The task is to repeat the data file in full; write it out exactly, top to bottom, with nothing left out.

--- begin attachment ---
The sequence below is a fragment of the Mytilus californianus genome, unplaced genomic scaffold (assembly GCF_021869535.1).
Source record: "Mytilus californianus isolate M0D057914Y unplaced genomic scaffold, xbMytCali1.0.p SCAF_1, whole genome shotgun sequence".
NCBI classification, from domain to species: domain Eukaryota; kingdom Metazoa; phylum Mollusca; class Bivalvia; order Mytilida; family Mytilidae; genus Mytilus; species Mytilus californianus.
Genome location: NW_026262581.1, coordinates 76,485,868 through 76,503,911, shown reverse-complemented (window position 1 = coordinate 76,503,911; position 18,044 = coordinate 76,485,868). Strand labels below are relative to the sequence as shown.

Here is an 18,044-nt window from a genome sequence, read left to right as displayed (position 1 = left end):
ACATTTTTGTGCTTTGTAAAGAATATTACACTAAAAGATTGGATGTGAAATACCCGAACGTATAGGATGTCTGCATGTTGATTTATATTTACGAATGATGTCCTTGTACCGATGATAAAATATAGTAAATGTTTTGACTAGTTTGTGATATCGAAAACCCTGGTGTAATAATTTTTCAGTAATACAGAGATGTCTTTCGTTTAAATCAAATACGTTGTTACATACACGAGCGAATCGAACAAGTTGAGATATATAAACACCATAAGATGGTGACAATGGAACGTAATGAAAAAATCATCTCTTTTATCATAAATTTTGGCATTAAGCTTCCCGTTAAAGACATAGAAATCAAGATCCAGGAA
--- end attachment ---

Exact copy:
The sequence below is a fragment of the Mytilus californianus genome, unplaced genomic scaffold (assembly GCF_021869535.1).
Source record: "Mytilus californianus isolate M0D057914Y unplaced genomic scaffold, xbMytCali1.0.p SCAF_1, whole genome shotgun sequence".
NCBI classification, from domain to species: domain Eukaryota; kingdom Metazoa; phylum Mollusca; class Bivalvia; order Mytilida; family Mytilidae; genus Mytilus; species Mytilus californianus.
Genome location: NW_026262581.1, coordinates 76,485,868 through 76,503,911, shown reverse-complemented (window position 1 = coordinate 76,503,911; position 18,044 = coordinate 76,485,868). Strand labels below are relative to the sequence as shown.

Here is an 18,044-nt window from a genome sequence, read left to right as displayed (position 1 = left end):
ACATTTTTGTGCTTTGTAAAGAATATTACACTAAAAGATTGGATGTGAAATACCCGAACGTATAGGATGTCTGCATGTTGATTTATATTTACGAATGATGTCCTTGTACCGATGATAAAATATAGTAAATGTTTTGACTAGTTTGTGATATCGAAAACCCTGGTGTAATAATTTTTCAGTAATACAGAGATGTCTTTCGTTTAAATCAAATACGTTGTTACATACACGAGCGAATCGAACAAGTTGAGATATATAAACACCATAAGATGGTGACAATGGAACGTAATGAAAAAATCATCTCTTTTATCATAAATTTTGGCATTAAGCTTCCCGTTAAAGACATAGAAATCAAGATCCAGGAA